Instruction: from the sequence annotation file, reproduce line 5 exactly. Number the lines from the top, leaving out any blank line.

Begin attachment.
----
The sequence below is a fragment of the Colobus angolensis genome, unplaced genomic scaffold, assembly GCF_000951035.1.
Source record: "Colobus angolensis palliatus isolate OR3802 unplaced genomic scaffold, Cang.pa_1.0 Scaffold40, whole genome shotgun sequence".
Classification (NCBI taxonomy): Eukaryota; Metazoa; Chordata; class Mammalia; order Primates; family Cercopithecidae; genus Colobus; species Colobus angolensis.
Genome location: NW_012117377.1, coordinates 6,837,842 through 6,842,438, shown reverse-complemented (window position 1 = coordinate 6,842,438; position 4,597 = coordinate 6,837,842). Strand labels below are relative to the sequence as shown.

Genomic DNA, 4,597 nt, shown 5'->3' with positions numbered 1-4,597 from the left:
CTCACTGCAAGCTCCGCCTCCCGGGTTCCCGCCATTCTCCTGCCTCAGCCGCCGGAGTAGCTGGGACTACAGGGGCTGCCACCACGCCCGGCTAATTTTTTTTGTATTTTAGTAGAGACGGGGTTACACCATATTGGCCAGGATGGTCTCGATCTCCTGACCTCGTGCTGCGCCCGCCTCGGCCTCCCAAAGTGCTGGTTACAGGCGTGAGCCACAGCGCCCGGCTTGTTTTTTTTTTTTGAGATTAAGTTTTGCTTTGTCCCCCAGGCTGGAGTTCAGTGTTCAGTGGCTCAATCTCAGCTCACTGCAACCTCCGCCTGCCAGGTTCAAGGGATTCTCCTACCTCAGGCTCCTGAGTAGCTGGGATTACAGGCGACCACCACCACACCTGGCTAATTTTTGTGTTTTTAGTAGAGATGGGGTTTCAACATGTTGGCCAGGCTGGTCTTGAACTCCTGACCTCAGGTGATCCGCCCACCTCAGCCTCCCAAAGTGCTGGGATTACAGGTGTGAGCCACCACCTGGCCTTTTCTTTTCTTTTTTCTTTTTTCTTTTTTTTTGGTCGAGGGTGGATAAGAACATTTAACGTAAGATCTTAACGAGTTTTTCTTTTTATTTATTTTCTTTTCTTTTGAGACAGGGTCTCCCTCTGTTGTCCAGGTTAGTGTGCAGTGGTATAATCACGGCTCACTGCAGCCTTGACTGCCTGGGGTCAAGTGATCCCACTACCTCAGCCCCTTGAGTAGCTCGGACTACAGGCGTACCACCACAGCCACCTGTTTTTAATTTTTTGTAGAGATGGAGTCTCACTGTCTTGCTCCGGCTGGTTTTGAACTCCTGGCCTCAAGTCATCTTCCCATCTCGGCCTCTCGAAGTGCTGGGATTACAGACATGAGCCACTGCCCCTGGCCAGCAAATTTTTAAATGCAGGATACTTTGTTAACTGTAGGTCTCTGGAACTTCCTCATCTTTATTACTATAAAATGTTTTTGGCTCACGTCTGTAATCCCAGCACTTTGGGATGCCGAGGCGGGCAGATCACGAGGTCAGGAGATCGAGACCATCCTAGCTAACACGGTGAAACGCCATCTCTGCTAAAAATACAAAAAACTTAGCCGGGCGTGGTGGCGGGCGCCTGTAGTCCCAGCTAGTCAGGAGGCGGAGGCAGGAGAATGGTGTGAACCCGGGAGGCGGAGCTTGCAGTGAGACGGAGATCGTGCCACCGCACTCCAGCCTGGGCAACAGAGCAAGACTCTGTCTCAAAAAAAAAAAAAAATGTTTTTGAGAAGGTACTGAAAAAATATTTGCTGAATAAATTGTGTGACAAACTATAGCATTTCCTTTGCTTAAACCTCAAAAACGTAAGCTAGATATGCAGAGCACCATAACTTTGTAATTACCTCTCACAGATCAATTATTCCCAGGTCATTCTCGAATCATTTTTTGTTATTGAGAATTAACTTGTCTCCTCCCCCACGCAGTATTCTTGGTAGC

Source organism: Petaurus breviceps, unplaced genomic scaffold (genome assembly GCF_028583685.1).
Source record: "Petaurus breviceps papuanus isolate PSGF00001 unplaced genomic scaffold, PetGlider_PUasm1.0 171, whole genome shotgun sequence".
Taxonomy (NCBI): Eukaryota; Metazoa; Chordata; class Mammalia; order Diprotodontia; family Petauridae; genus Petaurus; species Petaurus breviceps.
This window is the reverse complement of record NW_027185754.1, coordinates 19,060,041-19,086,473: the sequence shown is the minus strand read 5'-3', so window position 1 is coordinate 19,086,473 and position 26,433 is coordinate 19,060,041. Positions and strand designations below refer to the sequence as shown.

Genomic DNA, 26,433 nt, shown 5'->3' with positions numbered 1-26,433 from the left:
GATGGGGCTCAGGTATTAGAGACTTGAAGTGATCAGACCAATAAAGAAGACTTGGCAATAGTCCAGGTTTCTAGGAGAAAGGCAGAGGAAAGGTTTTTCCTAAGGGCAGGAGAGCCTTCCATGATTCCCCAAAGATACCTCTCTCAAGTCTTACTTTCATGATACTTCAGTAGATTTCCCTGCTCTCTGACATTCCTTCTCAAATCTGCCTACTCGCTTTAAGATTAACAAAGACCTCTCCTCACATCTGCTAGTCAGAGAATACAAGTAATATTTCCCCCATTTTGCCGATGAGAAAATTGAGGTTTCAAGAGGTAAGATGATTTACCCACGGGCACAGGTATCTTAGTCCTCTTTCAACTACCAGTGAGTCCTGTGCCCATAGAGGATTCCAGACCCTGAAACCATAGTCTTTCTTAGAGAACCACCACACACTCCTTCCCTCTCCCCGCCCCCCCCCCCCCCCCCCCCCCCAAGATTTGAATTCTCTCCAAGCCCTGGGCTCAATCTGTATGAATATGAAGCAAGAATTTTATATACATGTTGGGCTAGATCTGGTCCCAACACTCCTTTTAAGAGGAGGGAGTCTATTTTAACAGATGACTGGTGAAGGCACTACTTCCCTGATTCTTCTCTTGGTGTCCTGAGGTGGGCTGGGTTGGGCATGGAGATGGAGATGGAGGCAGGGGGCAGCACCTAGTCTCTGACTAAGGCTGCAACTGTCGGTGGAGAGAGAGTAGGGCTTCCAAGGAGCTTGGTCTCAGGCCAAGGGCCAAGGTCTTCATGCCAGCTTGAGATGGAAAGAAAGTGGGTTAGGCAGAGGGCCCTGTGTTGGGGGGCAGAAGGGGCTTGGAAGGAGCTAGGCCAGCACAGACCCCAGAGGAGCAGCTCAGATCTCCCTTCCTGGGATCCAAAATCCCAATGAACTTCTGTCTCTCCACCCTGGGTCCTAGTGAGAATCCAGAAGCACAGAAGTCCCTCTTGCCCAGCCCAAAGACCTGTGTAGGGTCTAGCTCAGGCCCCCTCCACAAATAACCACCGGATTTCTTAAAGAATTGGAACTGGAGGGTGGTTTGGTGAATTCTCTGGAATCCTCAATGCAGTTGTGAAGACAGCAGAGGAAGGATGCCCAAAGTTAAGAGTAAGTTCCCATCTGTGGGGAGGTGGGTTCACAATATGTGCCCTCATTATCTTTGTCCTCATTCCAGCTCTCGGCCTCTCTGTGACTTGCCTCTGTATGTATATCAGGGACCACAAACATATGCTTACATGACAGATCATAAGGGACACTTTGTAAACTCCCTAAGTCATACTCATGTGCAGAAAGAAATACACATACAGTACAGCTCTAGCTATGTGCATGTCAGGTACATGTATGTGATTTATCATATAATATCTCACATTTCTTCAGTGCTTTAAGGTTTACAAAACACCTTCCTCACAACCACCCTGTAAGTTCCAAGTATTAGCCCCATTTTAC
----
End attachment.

Genomic DNA, 4,597 nt, shown 5'->3' with positions numbered 1-4,597 from the left: